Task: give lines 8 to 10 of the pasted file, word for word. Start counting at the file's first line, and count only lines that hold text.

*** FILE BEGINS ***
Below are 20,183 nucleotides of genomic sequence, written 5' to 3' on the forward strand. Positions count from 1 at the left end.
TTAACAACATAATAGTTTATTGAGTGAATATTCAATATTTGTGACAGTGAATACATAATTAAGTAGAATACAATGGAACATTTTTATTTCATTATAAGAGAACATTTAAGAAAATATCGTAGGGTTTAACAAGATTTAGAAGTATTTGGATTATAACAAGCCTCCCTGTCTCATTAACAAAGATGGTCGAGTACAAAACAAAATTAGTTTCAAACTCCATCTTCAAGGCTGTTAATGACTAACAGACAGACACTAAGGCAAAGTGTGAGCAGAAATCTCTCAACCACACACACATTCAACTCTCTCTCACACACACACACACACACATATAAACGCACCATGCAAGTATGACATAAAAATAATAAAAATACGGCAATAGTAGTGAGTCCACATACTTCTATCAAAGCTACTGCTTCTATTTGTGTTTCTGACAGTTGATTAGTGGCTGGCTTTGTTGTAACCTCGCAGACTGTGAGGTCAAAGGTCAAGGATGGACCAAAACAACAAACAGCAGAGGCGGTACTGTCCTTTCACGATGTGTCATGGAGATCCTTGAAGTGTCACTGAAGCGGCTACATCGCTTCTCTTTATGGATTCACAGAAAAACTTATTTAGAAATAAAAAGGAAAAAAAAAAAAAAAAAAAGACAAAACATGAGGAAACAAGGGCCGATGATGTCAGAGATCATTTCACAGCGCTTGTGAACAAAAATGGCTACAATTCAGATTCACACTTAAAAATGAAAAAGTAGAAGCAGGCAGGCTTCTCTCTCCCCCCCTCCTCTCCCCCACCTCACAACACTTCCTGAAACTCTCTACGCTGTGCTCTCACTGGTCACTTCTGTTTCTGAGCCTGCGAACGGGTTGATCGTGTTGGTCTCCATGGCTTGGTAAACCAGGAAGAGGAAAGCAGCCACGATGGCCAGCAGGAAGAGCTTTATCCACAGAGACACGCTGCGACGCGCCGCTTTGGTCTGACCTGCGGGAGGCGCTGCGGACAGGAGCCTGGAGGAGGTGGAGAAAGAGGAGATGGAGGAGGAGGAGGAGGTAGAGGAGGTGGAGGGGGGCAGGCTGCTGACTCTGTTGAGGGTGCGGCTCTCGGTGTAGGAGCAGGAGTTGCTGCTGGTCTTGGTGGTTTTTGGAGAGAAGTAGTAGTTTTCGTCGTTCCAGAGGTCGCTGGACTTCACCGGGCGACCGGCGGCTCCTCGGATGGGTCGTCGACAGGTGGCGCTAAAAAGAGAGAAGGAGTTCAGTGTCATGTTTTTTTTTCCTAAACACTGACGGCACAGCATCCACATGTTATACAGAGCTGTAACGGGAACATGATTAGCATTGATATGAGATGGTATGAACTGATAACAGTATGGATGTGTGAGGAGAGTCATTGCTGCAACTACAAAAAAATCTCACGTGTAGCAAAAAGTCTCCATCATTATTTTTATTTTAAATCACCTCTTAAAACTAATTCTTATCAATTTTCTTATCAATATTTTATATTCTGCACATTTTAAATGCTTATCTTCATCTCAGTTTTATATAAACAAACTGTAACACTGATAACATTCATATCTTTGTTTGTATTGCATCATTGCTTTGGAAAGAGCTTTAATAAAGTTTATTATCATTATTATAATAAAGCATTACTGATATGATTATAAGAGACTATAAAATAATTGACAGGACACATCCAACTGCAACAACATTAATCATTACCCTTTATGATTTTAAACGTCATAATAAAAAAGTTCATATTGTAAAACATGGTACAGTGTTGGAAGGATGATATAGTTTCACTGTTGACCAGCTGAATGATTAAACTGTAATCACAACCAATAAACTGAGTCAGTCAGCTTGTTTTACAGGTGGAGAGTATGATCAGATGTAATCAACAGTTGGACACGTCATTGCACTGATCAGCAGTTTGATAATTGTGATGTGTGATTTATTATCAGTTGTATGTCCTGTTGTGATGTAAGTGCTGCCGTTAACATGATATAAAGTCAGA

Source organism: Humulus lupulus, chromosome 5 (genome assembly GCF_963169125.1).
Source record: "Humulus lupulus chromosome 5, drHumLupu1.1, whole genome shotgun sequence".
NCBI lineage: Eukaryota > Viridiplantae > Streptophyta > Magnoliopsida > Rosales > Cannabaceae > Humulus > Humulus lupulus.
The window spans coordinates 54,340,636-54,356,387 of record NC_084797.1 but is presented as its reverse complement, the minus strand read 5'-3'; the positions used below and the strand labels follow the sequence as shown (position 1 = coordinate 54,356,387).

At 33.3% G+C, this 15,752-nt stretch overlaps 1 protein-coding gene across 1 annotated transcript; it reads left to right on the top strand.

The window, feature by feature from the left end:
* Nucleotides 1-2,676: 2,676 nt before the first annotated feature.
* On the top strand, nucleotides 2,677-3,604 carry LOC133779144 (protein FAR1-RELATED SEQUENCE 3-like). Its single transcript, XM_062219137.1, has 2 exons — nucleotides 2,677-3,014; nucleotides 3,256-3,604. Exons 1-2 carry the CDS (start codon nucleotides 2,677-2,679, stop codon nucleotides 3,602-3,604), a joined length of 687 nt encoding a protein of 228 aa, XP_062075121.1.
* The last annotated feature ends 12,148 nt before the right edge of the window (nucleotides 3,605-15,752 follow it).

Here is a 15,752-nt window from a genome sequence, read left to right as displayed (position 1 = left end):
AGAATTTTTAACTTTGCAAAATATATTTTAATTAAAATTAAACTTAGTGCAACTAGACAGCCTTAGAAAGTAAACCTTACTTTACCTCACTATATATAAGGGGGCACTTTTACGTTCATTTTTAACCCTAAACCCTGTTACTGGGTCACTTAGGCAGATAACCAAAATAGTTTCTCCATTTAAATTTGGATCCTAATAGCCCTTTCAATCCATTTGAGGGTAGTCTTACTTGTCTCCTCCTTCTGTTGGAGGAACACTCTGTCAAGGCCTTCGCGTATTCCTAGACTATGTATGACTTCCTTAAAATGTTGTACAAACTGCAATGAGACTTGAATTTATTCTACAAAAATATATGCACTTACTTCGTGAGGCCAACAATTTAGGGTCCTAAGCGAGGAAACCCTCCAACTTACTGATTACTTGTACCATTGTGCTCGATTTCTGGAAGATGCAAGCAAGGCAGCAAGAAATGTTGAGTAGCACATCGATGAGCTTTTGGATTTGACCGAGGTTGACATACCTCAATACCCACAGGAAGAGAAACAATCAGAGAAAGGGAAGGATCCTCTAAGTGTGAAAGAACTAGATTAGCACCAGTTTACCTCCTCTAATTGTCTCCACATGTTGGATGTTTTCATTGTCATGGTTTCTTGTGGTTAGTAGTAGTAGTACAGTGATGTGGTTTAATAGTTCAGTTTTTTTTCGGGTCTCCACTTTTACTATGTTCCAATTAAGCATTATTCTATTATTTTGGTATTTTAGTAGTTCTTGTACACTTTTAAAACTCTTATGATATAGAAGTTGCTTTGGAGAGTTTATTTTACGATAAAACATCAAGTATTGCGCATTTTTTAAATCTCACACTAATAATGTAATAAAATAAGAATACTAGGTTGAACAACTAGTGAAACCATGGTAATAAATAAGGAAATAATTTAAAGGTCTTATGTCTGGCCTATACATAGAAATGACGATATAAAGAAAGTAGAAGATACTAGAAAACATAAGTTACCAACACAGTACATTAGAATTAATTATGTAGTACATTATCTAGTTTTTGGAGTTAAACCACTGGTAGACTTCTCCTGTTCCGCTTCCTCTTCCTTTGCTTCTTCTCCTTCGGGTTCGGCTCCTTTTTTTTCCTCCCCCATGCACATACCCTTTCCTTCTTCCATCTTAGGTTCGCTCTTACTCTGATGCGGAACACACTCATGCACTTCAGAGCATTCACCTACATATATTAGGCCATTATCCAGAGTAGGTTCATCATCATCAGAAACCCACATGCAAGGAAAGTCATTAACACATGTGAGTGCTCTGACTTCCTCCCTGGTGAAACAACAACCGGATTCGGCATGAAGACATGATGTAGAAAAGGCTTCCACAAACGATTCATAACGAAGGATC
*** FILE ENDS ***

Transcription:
The window, feature by feature from the left end:
* Nucleotides 1-2,676: 2,676 nt before the first annotated feature.
* On the top strand, nucleotides 2,677-3,604 carry LOC133779144 (protein FAR1-RELATED SEQUENCE 3-like). Its single transcript, XM_062219137.1, has 2 exons — nucleotides 2,677-3,014; nucleotides 3,256-3,604. Exons 1-2 carry the CDS (start codon nucleotides 2,677-2,679, stop codon nucleotides 3,602-3,604), a joined length of 687 nt encoding a protein of 228 aa, XP_062075121.1.